"Most people guess Teddy Roosevelt," says Steve Lovejoy, a natural resources analyst and professor in Purdue University's Department of Agricultural Economics. "They're not far wrong. Roosevelt set aside some of the more pristine and unique landscapes in the country as the basis for our National Park system. But he was more of a preservationist than an environmentalist, and he had little sense of industry and people in harmony with the environment.
"The real environmental president was Richard Milhous Nixon."
Lovejoy, a former senior policy analyst with the Environmental Protection Agency during Ronald Reagan's tenure, explains his reasoning this way:
Nixon presided over the establishment of the Environmental Protection Agency in 1970, helped set national ambient air standards in the Clean Air Act of 1970, and supported and signed the 1972 amendments to the Water Pollution Control Act (which served as the first setting of technology standards for pollution abatement). Nixon also implemented the National Environmental Policy Act in 1972, which led to the development of the process known as Environmental Impact Statements to investigate the ecological impacts of major federal actions. The Nixon administration worked for the passage of the first comprehensive pesticide legislation with the Federal Insecticide, Fungicide and Rodenticide Act in 1972. His administration also encouraged states to develop state agencies to work with the federal EPA (in Indiana that became the Indiana Department of Environmental Management).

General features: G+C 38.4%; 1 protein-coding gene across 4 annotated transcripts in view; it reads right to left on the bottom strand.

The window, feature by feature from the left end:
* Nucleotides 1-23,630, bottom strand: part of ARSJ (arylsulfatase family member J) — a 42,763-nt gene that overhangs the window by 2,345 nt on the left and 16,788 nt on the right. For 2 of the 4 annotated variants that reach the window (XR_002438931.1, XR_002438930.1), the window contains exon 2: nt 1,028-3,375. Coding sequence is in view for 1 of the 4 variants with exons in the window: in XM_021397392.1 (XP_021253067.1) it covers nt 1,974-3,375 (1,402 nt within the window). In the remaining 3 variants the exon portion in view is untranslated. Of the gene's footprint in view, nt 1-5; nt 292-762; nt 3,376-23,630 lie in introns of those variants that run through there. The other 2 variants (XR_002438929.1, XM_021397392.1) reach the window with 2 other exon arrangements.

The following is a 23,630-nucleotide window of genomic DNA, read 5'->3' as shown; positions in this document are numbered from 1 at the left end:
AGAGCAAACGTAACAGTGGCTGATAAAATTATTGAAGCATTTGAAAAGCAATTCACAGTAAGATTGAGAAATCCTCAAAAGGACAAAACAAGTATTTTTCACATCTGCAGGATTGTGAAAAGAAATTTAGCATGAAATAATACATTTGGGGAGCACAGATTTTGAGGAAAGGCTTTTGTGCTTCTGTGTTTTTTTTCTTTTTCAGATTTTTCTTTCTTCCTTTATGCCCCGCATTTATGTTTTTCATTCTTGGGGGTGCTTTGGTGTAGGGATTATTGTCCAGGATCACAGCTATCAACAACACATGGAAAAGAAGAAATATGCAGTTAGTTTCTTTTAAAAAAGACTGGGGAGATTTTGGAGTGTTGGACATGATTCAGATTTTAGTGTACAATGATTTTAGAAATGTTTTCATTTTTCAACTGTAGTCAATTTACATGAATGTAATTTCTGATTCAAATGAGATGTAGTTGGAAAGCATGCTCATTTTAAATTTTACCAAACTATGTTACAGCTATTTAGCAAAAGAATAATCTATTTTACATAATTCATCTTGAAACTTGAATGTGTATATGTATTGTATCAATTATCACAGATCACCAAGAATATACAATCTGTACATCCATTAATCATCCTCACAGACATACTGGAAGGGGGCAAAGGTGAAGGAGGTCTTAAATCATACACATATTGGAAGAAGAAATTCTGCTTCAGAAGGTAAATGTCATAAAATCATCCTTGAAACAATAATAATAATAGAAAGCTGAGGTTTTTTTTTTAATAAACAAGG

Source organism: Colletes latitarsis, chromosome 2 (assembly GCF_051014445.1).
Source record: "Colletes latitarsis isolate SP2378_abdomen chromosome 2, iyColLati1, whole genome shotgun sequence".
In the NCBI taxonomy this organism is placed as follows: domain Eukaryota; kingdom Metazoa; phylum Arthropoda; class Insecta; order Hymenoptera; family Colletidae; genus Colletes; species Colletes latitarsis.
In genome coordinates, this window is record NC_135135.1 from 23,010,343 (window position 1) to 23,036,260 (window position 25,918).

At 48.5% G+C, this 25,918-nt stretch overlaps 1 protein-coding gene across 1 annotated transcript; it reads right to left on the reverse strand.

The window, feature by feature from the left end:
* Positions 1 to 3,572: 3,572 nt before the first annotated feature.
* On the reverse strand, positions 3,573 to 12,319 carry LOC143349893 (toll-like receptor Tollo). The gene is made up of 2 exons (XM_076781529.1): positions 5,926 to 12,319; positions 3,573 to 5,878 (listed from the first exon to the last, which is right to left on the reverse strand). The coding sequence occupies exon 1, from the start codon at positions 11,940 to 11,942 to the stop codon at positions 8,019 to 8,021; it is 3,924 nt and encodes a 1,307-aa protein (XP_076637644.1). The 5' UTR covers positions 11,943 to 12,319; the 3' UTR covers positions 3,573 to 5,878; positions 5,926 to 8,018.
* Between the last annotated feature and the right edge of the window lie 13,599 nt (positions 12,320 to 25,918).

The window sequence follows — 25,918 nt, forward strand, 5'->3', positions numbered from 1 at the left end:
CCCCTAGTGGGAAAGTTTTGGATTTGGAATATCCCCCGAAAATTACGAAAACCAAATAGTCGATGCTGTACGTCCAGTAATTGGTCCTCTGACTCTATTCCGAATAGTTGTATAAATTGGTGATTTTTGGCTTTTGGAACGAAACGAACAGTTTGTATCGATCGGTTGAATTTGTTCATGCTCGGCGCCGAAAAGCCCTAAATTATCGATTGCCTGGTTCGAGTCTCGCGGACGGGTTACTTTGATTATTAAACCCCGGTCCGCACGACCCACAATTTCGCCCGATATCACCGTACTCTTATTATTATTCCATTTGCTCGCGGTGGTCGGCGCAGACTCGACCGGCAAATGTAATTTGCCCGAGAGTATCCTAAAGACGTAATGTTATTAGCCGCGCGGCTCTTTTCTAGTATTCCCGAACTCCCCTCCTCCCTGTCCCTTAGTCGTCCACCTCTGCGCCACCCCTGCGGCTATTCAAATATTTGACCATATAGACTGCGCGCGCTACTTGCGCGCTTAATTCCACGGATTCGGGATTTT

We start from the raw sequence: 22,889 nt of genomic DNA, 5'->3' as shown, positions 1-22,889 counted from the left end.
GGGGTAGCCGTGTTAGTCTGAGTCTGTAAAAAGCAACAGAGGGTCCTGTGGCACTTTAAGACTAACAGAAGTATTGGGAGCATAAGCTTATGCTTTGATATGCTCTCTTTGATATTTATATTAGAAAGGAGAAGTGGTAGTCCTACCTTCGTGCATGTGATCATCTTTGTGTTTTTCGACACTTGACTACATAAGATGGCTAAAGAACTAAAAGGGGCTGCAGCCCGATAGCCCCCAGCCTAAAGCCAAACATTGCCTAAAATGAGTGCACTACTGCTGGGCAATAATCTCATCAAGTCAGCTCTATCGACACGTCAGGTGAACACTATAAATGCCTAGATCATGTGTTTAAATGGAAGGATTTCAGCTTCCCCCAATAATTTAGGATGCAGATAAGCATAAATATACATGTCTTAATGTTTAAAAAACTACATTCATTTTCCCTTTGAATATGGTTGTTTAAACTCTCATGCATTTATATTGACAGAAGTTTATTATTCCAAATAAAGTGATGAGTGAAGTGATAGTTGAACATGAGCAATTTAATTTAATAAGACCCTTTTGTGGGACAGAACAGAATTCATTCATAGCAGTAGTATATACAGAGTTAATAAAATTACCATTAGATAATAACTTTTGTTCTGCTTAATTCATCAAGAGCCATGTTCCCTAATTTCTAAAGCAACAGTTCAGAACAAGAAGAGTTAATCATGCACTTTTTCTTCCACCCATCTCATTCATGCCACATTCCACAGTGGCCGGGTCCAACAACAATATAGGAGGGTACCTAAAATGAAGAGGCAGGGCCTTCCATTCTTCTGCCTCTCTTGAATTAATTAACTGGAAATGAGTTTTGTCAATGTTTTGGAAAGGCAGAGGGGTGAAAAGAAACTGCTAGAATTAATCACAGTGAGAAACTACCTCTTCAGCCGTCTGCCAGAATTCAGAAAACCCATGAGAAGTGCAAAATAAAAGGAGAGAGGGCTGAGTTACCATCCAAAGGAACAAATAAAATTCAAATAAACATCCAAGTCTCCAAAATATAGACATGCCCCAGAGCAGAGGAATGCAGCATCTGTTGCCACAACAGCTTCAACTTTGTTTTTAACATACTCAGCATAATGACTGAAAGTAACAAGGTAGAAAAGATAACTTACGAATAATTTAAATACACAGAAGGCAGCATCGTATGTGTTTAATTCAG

"If your criteria for environmentalist includes not only protecting but improving the general environment, Nixon wins," Lovejoy says.
He says he isn't attempting to help reconstruct Nixon -- who resigned his office on Aug. 9, 1975, because of the Watergate scandal -- but simply giving credit where credit is due. "Nixon probably was less an environmentalist than a rather good politician who saw these activities as giving the people what they wanted -- positive steps toward improving the environment," Lovejoy says. "But in terms of what he accomplished rather than promised, Nixon's administration was the one that should be known as the Environmental Presidency, because he did more in protecting and enhancing the environment than any president in U.S. history."
CONTACT: Lovejoy, (765) 494-4245; e-mail, email@example.com
"As early as 1961, scientists joined together in a call for increased research on environmental problems," says Harry Potter, associate professor of sociology. "Throughout the 1960s, a substantial number of scientists from several disciplines recognized the potential threats of air, water and land pollution."
Marine biologist Rachel Carson wrote the popular book "Silent Spring" in 1962 about the dangers of DDT and other pesticides and chemicals. "She was certainly not alone among the scientific ranks in expressing concerns about the environment, although her book has received more popular attention than the others," Potter says.
He also points to scientific reports throughout the 1960s such as "100 Problems in Environmental Health," published in 1961 and "Restoring the Quality of our Environment," a 1965 report from the Pollution Panel of the President's Science Advisory Committee.
"Increasing public concern starting late in the 1960s may have been an intended outcome of these reports," Potter says. "There's actually limited evidence of public concern for the environment prior to April 22, 1970."